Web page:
Foodservice Equipment Reports

Operators At NRA Conference Urge That Swipe-Fee Reforms Stand

The National Restaurant Association’s 25th annual Public Affairs Conference in Washington, D.C., April 13-15, covered a number of hot topics, including debit-card swipe fees. Nearly 500 restaurateurs from 44 states headed to Capitol Hill to call on Congress to fight back against banks and debit-card companies seeking to halt recent reforms to swipe fee practices.

Joined by the Merchants Payment Coalition, the association and its members have fought successfully for swipe-fee reforms. In 2010, Congress passed the Durbin Amendment, which instructs the Federal Reserve to ensure that the debit-card swipe fees merchants get charged when guests pay by debit cards are in line with what it costs to process transactions.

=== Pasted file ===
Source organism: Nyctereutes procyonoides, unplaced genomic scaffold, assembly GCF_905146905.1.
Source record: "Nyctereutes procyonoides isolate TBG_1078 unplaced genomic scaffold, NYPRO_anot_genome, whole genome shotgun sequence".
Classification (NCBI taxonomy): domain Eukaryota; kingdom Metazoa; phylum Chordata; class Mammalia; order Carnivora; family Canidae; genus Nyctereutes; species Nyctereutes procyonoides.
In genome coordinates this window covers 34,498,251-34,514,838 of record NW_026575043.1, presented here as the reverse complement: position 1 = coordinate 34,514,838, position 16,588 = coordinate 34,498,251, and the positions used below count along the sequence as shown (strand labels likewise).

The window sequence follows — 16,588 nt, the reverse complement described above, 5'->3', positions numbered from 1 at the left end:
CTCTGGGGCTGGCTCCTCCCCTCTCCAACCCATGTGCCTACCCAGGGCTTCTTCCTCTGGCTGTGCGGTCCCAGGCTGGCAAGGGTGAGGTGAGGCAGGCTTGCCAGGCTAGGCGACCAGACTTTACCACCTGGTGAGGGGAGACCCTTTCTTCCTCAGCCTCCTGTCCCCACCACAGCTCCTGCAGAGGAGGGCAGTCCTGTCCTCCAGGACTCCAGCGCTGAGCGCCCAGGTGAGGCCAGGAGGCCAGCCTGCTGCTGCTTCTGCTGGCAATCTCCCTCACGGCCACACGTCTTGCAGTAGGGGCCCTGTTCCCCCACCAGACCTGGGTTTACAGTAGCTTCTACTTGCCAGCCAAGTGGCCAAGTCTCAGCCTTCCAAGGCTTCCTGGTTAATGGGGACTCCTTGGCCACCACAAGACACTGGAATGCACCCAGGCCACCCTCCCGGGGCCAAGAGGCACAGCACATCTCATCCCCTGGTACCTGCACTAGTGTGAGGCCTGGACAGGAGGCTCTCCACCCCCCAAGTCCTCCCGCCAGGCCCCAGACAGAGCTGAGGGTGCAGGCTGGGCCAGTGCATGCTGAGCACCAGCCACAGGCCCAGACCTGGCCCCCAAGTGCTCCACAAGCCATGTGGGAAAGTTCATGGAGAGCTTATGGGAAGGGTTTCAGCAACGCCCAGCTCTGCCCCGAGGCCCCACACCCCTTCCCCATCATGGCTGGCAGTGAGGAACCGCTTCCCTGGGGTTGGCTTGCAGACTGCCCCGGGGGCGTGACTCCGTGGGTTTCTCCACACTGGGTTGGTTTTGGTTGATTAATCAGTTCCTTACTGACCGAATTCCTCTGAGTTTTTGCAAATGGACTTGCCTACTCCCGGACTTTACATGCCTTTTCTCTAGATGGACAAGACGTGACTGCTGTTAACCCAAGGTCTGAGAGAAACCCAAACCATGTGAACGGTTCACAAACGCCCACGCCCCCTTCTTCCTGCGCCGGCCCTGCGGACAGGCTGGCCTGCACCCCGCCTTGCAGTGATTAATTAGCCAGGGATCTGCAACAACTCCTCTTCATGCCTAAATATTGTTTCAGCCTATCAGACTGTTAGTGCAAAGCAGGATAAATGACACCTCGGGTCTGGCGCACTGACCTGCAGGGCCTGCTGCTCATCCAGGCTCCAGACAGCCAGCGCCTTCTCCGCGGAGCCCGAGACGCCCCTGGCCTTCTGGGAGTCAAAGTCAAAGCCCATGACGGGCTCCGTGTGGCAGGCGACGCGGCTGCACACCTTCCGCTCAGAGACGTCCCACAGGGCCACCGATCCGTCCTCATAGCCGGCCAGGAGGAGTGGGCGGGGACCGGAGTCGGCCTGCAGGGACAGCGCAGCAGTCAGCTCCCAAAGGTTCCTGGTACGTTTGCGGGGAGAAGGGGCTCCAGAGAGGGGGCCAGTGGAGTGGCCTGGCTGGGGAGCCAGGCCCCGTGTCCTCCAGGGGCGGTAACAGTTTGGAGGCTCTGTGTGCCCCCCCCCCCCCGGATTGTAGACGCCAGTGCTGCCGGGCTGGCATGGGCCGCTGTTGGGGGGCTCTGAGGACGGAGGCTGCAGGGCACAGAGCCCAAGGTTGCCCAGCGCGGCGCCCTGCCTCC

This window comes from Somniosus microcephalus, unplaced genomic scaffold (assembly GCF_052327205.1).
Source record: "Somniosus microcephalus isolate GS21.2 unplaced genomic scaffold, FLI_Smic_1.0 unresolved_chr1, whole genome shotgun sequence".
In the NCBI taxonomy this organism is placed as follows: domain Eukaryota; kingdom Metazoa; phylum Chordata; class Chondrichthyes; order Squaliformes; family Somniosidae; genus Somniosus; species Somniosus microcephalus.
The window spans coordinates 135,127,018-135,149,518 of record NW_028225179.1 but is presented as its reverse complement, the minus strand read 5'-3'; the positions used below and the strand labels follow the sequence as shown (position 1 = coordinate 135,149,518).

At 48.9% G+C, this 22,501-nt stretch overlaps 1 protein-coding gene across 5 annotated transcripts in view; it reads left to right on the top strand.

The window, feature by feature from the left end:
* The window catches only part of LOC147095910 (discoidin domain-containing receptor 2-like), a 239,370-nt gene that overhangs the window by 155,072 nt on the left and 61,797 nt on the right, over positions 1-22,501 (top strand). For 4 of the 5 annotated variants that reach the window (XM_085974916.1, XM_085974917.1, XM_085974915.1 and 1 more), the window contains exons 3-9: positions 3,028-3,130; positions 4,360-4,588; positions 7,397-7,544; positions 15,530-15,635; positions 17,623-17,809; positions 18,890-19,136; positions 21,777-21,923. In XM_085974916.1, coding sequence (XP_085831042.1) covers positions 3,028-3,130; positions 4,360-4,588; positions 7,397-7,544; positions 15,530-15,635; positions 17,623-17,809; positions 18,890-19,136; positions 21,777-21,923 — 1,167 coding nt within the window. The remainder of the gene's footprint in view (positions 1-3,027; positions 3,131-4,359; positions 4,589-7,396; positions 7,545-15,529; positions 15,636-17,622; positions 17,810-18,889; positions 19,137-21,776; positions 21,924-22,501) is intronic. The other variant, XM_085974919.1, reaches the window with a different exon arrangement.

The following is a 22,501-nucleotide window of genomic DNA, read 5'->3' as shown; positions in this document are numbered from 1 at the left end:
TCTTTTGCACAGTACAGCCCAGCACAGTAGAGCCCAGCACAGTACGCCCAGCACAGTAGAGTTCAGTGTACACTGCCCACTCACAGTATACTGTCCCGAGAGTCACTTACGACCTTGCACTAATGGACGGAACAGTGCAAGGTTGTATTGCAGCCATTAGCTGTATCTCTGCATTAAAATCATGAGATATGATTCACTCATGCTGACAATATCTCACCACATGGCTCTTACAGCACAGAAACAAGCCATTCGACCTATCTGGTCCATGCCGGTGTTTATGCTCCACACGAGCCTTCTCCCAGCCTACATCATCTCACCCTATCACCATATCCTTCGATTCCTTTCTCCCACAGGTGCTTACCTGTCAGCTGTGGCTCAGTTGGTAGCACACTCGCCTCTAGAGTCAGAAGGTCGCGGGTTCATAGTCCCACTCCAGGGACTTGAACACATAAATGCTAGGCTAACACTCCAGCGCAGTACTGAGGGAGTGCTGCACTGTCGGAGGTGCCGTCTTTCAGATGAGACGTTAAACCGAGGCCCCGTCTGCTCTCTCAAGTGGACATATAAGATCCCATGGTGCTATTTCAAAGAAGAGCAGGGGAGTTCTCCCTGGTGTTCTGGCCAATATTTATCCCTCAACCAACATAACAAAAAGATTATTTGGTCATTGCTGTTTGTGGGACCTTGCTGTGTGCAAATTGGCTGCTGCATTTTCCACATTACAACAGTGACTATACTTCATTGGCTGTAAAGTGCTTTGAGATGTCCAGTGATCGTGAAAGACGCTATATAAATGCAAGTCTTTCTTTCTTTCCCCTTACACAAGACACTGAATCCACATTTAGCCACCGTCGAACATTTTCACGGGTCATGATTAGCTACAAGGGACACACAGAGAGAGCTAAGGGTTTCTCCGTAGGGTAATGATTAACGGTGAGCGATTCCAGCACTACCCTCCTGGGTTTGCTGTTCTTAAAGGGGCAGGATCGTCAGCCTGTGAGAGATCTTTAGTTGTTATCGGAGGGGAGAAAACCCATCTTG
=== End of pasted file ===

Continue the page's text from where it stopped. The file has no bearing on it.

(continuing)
Draft rules were issued last December to enforce the law, proposing to scale back merchants’ debit-card swipe fees from an average of 44 cents per transaction to a cap of 7 to 12 cents per transaction under the “reasonable and proportional” standard set by the law. But now large banks and debit card companies are trying to delay the reforms, scheduled to go into effect on July 21.

Specifically, the restaurateurs are calling on their congressional members to oppose S. 575, a bipartisan Senate bill which calls for a two-year study and delay, and H.R. 1081, which would delay rules by at least a year.

During their meetings on Capitol Hill, restaurateurs also advocated for significant changes to the health-care law; an equitable and permanent 15-year depreciation schedule for restaurant improvements/new construction; improved access to credit; and changes to proposed “gainful employment” regulations, among other issues.

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